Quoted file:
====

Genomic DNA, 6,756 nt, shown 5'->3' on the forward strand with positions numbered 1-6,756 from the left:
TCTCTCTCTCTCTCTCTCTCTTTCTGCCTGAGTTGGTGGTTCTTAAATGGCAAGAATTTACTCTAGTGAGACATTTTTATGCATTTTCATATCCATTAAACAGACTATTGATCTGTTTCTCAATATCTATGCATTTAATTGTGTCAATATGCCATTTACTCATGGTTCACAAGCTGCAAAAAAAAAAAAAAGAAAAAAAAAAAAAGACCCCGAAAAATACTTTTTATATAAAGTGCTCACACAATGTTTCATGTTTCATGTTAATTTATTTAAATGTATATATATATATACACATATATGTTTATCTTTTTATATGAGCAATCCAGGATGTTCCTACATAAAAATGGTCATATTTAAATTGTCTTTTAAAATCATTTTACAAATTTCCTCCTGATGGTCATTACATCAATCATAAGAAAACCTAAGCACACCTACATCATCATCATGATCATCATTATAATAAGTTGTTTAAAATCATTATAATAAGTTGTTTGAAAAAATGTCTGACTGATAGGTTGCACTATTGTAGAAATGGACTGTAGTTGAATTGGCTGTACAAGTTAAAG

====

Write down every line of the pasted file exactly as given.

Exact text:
Genomic DNA, 6,756 nt, shown 5'->3' on the forward strand with positions numbered 1-6,756 from the left:
TCTCTCTCTCTCTCTCTCTCTTTCTGCCTGAGTTGGTGGTTCTTAAATGGCAAGAATTTACTCTAGTGAGACATTTTTATGCATTTTCATATCCATTAAACAGACTATTGATCTGTTTCTCAATATCTATGCATTTAATTGTGTCAATATGCCATTTACTCATGGTTCACAAGCTGCAAAAAAAAAAAAAAGAAAAAAAAAAAAAGACCCCGAAAAATACTTTTTATATAAAGTGCTCACACAATGTTTCATGTTTCATGTTAATTTATTTAAATGTATATATATATATACACATATATGTTTATCTTTTTATATGAGCAATCCAGGATGTTCCTACATAAAAATGGTCATATTTAAATTGTCTTTTAAAATCATTTTACAAATTTCCTCCTGATGGTCATTACATCAATCATAAGAAAACCTAAGCACACCTACATCATCATCATGATCATCATTATAATAAGTTGTTTAAAATCATTATAATAAGTTGTTTGAAAAAATGTCTGACTGATAGGTTGCACTATTGTAGAAATGGACTGTAGTTGAATTGGCTGTACAAGTTAAAG